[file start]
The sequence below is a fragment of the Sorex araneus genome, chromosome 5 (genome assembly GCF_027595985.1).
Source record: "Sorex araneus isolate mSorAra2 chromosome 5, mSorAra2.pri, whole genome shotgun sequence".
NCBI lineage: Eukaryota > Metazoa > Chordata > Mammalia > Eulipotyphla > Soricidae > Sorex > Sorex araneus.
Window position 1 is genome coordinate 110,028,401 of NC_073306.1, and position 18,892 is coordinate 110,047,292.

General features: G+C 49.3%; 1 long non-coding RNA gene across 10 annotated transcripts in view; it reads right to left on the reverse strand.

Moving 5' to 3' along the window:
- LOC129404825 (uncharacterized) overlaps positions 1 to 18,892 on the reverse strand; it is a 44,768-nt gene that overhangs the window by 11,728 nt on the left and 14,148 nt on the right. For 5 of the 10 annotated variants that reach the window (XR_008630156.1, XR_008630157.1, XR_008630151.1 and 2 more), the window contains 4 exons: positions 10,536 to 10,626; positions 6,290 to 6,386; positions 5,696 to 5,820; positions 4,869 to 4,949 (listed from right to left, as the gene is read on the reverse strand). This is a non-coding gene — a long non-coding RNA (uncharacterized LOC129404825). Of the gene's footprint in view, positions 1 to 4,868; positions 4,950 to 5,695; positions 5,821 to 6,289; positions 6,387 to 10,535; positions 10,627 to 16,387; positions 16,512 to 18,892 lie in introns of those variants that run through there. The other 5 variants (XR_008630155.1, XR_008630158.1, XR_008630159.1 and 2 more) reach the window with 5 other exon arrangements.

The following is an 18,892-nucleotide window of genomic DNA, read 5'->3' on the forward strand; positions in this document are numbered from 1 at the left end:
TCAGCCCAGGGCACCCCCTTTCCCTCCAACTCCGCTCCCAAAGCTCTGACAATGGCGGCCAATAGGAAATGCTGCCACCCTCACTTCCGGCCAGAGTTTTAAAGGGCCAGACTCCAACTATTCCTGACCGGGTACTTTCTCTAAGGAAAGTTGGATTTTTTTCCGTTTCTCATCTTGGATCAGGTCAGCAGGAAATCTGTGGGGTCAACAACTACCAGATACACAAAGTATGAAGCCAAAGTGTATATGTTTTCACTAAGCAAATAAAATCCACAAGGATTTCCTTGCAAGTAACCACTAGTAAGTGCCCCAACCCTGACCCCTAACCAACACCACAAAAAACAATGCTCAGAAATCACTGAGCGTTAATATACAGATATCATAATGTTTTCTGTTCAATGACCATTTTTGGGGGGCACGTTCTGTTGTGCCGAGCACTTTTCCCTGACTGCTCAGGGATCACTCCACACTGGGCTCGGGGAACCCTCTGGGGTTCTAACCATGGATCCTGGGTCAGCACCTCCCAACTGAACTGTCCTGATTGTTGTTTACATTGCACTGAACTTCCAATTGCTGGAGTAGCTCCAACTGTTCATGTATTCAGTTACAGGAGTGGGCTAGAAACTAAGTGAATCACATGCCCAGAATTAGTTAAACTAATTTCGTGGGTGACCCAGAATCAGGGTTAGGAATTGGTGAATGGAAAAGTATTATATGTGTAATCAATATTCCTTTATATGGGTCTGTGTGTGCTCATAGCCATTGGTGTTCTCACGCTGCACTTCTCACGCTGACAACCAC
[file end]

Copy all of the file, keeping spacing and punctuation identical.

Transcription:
The sequence below is a fragment of the Sorex araneus genome, chromosome 5 (genome assembly GCF_027595985.1).
Source record: "Sorex araneus isolate mSorAra2 chromosome 5, mSorAra2.pri, whole genome shotgun sequence".
NCBI lineage: Eukaryota > Metazoa > Chordata > Mammalia > Eulipotyphla > Soricidae > Sorex > Sorex araneus.
Window position 1 is genome coordinate 110,028,401 of NC_073306.1, and position 18,892 is coordinate 110,047,292.

General features: G+C 49.3%; 1 long non-coding RNA gene across 10 annotated transcripts in view; it reads right to left on the reverse strand.

Moving 5' to 3' along the window:
- LOC129404825 (uncharacterized) overlaps positions 1 to 18,892 on the reverse strand; it is a 44,768-nt gene that overhangs the window by 11,728 nt on the left and 14,148 nt on the right. For 5 of the 10 annotated variants that reach the window (XR_008630156.1, XR_008630157.1, XR_008630151.1 and 2 more), the window contains 4 exons: positions 10,536 to 10,626; positions 6,290 to 6,386; positions 5,696 to 5,820; positions 4,869 to 4,949 (listed from right to left, as the gene is read on the reverse strand). This is a non-coding gene — a long non-coding RNA (uncharacterized LOC129404825). Of the gene's footprint in view, positions 1 to 4,868; positions 4,950 to 5,695; positions 5,821 to 6,289; positions 6,387 to 10,535; positions 10,627 to 16,387; positions 16,512 to 18,892 lie in introns of those variants that run through there. The other 5 variants (XR_008630155.1, XR_008630158.1, XR_008630159.1 and 2 more) reach the window with 5 other exon arrangements.

The following is an 18,892-nucleotide window of genomic DNA, read 5'->3' on the forward strand; positions in this document are numbered from 1 at the left end:
TCAGCCCAGGGCACCCCCTTTCCCTCCAACTCCGCTCCCAAAGCTCTGACAATGGCGGCCAATAGGAAATGCTGCCACCCTCACTTCCGGCCAGAGTTTTAAAGGGCCAGACTCCAACTATTCCTGACCGGGTACTTTCTCTAAGGAAAGTTGGATTTTTTTCCGTTTCTCATCTTGGATCAGGTCAGCAGGAAATCTGTGGGGTCAACAACTACCAGATACACAAAGTATGAAGCCAAAGTGTATATGTTTTCACTAAGCAAATAAAATCCACAAGGATTTCCTTGCAAGTAACCACTAGTAAGTGCCCCAACCCTGACCCCTAACCAACACCACAAAAAACAATGCTCAGAAATCACTGAGCGTTAATATACAGATATCATAATGTTTTCTGTTCAATGACCATTTTTGGGGGGCACGTTCTGTTGTGCCGAGCACTTTTCCCTGACTGCTCAGGGATCACTCCACACTGGGCTCGGGGAACCCTCTGGGGTTCTAACCATGGATCCTGGGTCAGCACCTCCCAACTGAACTGTCCTGATTGTTGTTTACATTGCACTGAACTTCCAATTGCTGGAGTAGCTCCAACTGTTCATGTATTCAGTTACAGGAGTGGGCTAGAAACTAAGTGAATCACATGCCCAGAATTAGTTAAACTAATTTCGTGGGTGACCCAGAATCAGGGTTAGGAATTGGTGAATGGAAAAGTATTATATGTGTAATCAATATTCCTTTATATGGGTCTGTGTGTGCTCATAGCCATTGGTGTTCTCACGCTGCACTTCTCACGCTGACAACCAC